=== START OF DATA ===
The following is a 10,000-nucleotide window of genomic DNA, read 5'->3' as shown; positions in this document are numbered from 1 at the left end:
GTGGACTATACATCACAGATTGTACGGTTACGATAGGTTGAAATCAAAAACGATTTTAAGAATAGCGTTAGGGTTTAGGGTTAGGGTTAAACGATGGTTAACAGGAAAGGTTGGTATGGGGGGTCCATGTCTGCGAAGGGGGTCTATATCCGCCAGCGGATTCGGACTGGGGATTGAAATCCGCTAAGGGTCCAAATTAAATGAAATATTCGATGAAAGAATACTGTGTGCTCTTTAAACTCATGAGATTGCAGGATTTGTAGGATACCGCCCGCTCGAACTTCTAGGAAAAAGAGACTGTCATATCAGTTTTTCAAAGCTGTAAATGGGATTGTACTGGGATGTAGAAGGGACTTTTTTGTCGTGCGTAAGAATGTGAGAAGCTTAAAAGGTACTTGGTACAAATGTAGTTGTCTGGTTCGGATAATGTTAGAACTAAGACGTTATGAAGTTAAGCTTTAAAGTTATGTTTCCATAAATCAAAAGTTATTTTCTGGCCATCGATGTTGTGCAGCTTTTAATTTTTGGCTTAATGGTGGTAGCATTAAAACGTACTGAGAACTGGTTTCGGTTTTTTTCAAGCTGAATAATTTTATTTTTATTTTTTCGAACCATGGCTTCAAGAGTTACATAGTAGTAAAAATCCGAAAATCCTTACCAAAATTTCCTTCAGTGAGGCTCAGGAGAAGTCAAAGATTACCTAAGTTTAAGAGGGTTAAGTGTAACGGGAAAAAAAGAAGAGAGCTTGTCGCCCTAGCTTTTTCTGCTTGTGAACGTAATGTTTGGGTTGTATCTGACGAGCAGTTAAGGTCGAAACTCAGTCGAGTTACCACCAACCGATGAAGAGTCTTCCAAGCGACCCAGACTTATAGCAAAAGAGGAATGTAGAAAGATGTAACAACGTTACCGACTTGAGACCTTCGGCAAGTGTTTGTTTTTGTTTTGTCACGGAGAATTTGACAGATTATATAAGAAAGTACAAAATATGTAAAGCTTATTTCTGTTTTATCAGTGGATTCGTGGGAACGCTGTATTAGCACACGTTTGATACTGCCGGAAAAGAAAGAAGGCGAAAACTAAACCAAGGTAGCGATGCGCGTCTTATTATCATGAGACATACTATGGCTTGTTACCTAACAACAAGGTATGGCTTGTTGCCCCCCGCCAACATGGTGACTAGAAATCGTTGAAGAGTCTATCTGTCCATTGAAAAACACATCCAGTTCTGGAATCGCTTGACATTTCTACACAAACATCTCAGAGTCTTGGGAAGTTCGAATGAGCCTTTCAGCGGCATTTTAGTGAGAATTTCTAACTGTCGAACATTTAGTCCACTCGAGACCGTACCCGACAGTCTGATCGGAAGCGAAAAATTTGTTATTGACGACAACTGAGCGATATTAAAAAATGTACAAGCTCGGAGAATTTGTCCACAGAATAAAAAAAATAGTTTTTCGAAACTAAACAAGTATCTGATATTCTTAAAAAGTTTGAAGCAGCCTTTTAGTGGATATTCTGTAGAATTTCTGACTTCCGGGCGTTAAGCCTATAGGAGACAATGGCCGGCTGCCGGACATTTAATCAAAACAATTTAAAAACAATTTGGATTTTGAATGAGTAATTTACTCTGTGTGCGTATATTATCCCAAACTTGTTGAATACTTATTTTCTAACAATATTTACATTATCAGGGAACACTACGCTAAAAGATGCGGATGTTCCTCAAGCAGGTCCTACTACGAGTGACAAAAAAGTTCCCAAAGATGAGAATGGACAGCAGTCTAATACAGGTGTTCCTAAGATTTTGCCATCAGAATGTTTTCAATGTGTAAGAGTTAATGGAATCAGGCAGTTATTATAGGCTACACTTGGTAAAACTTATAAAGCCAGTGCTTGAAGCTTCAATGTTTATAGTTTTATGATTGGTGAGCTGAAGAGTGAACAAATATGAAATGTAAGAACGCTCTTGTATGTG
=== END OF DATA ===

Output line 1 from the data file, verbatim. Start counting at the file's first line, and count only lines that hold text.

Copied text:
The following is a 10,000-nucleotide window of genomic DNA, read 5'->3' as shown; positions in this document are numbered from 1 at the left end: